Wednesday, January 5, 2011

5 years

I will warn you that this post rambles and may not make sense to those less crazy than I.  

I have a dear friend who doesn't "do" calendars.  She has this theory that they perpetuate the idea that we have an infinite amount of time when in actuality we aren't guaranteed tomorrow - read her crazy rantings here  I understand her concept, it's a good concept, but I see calendars differently.  For me they are like diaries.  They document the passage of time in our lives.  Looking at someone's calendar can be very personal and can tell you a lot about a person - when and where they like to have coffee, do they celebrate birthdays/anniversaries, if they are involved in PTA, dance, workout and other life activities.  If you'd looked at my calendar six years ago it would have been filled Dr. appointments, emergency surgeries, ICU survival, day trips to dad's.  I documented every thing. I guess I felt if I kept up with every detail the year wouldn't feel like a losing battle. And yet, at the end of that long crazy year, dad died.  No amount of documenting could keep the inevitable from happening.
After his funeral, I had the flu.  I had never had the flu before and I haven't since.  I still remember feeling like death had come to visit itself upon me.  Hubby drove the two and a half hours back home while the fever took hold of me.  I honestly do not remember getting home.  I don't know who took care of my kids for several days.  I only know I woke up and realized that a week had past since his death and I was no longer sick.  From that day forward I haven't looked back.  I have never visited his tombstone. I threw myself into the business of making friends in my community.  I started to live a life that didn't revolve around the crazy world of cancer.  It took time effort on my part, but I don't regret it.  To be hokey, his death gave me a new perspective on life.  Not that life was short, meh I knew that.  Not to hold close to those you love now cause you don't know when they'll be gone, people tend to know how I feel about them (I have a look).  My perspective was to stop documenting life and start living it.  I got involved with the world around me.  I think I made my mark on people.  I feel that if I die I will be remember by folks who aren't related to me - and, as odd as it sounds, that is important to me.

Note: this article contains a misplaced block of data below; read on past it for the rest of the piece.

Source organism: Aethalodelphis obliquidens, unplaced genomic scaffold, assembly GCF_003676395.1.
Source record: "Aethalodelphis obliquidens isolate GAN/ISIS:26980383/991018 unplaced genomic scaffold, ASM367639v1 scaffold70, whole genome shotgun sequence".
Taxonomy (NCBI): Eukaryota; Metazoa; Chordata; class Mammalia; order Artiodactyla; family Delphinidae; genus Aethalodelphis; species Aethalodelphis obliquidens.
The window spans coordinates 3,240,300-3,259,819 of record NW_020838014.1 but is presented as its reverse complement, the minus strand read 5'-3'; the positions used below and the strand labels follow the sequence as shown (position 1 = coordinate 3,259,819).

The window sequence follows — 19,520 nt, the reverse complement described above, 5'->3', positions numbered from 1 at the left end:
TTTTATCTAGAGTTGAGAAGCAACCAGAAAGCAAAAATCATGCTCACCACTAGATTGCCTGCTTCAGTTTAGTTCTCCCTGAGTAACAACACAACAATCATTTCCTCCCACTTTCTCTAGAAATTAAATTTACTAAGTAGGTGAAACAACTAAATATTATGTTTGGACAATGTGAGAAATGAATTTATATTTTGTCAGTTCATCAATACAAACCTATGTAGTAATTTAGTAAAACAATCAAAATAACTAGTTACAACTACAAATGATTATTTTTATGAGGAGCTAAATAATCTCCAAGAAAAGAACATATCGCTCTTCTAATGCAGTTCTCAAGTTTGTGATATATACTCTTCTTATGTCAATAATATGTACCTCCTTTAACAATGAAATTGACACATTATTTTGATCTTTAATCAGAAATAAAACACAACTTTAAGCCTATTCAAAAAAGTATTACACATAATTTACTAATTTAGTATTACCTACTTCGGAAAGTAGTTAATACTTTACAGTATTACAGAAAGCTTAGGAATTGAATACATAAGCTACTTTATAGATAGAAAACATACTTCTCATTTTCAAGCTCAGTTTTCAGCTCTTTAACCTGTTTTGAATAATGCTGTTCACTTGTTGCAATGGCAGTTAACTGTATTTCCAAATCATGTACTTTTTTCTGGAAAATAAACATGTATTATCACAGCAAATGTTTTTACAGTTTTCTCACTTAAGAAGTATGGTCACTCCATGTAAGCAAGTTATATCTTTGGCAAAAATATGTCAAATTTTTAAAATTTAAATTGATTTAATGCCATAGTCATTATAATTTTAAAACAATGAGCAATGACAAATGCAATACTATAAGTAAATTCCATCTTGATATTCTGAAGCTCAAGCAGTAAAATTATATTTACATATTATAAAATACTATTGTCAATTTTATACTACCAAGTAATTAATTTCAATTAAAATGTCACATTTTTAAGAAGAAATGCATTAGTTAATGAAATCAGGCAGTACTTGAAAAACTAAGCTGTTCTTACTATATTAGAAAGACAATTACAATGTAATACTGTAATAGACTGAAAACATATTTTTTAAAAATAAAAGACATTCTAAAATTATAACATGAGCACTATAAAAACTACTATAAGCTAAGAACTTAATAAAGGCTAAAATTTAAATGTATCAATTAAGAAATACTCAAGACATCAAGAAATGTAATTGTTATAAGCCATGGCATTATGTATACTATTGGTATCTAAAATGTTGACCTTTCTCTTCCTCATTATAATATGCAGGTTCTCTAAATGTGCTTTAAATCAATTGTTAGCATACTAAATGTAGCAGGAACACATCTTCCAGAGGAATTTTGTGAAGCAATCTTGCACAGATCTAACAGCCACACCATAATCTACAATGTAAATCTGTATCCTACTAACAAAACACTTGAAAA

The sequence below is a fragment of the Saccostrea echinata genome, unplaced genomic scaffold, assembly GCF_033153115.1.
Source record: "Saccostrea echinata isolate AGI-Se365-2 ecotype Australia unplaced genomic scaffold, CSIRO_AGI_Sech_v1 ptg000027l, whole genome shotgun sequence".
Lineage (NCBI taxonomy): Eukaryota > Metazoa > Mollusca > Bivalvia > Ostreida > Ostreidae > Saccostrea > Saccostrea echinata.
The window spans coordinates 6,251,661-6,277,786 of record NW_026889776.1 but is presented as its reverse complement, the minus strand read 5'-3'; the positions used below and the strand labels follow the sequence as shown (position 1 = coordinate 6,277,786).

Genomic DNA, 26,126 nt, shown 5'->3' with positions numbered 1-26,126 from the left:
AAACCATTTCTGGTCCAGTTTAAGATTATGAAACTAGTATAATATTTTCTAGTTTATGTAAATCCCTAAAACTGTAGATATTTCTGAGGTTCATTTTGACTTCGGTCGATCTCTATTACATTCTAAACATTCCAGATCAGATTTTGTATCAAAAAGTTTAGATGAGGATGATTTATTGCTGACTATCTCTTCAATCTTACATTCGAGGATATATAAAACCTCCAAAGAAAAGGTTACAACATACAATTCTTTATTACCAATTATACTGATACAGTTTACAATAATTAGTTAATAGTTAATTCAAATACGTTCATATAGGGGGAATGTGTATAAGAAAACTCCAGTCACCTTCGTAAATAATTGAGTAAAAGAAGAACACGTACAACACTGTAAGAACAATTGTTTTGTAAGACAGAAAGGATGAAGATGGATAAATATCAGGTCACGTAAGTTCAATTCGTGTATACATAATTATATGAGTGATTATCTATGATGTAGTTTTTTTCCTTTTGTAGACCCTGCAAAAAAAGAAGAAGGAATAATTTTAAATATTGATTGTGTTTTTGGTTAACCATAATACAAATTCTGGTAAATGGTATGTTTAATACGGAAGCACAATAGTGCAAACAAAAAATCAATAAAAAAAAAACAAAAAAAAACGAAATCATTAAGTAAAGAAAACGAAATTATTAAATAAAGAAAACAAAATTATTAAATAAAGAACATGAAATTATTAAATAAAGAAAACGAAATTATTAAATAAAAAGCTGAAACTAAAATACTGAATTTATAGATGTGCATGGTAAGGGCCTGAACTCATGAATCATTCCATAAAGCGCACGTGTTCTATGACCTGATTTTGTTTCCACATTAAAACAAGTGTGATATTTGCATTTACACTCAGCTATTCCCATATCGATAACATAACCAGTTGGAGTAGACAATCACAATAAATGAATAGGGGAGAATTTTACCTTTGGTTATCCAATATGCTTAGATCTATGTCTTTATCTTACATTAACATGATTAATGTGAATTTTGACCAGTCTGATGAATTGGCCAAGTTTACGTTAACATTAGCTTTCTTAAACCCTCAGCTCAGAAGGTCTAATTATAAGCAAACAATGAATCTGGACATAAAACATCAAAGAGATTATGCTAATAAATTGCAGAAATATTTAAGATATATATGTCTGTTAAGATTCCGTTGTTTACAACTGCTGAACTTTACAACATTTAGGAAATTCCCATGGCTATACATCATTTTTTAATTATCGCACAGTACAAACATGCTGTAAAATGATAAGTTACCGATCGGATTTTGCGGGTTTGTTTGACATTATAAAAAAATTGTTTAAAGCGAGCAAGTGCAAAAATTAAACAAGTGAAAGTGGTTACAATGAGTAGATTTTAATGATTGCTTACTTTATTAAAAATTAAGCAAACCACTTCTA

To end this weird and rambling post, today will not be sad for me.  I don't considered this as a dark day, I don't mourn as much as I use to, time doesn't heal it just helps dull the pain - If I think too hard I can get emotional, but I'm a girl - that's what we do.  Instead of wallowing in grief over something I can't change, I will instead do all my daily errands (groceries, get copies of the house key made (cause I accidentally locked hubby out in the cold last night, yeah I kinda thought that was funny), pimp out Avon).  I will go fill my calendar with my day to day life so that it reflects all the happiness in my life now.

This post was brought to you by a too early morning and not enough coffee.  


  1. I feel the same way with leaving a mark when I'm gone, and just so you know, you've left a mark on me. And I laughed at the locking your hubby out part. ((hugs))

  2. Just love what you say about living life rather than documenting it!

    Interesting how your body protected you by making you so sick with the flu, you couldn't mark the days of grief over your dad's passing. Your body did the suffering for you...

    You have made a mark in my life, you know. xx

  3. I <3 you and your journaled calendar. I'm with Shay and Marisa. You've left your mark in my life, too. ::hugs::

  4. Marisa - I always say Daddy's cancer was years of guilt eating away at his stomach, so I find it very intriguing that my grief would manifest itself as the flu.

    Shay, Marisa, and Jordan (which is still very weird for me to say :P) - I feel privileged to be part of your lives <3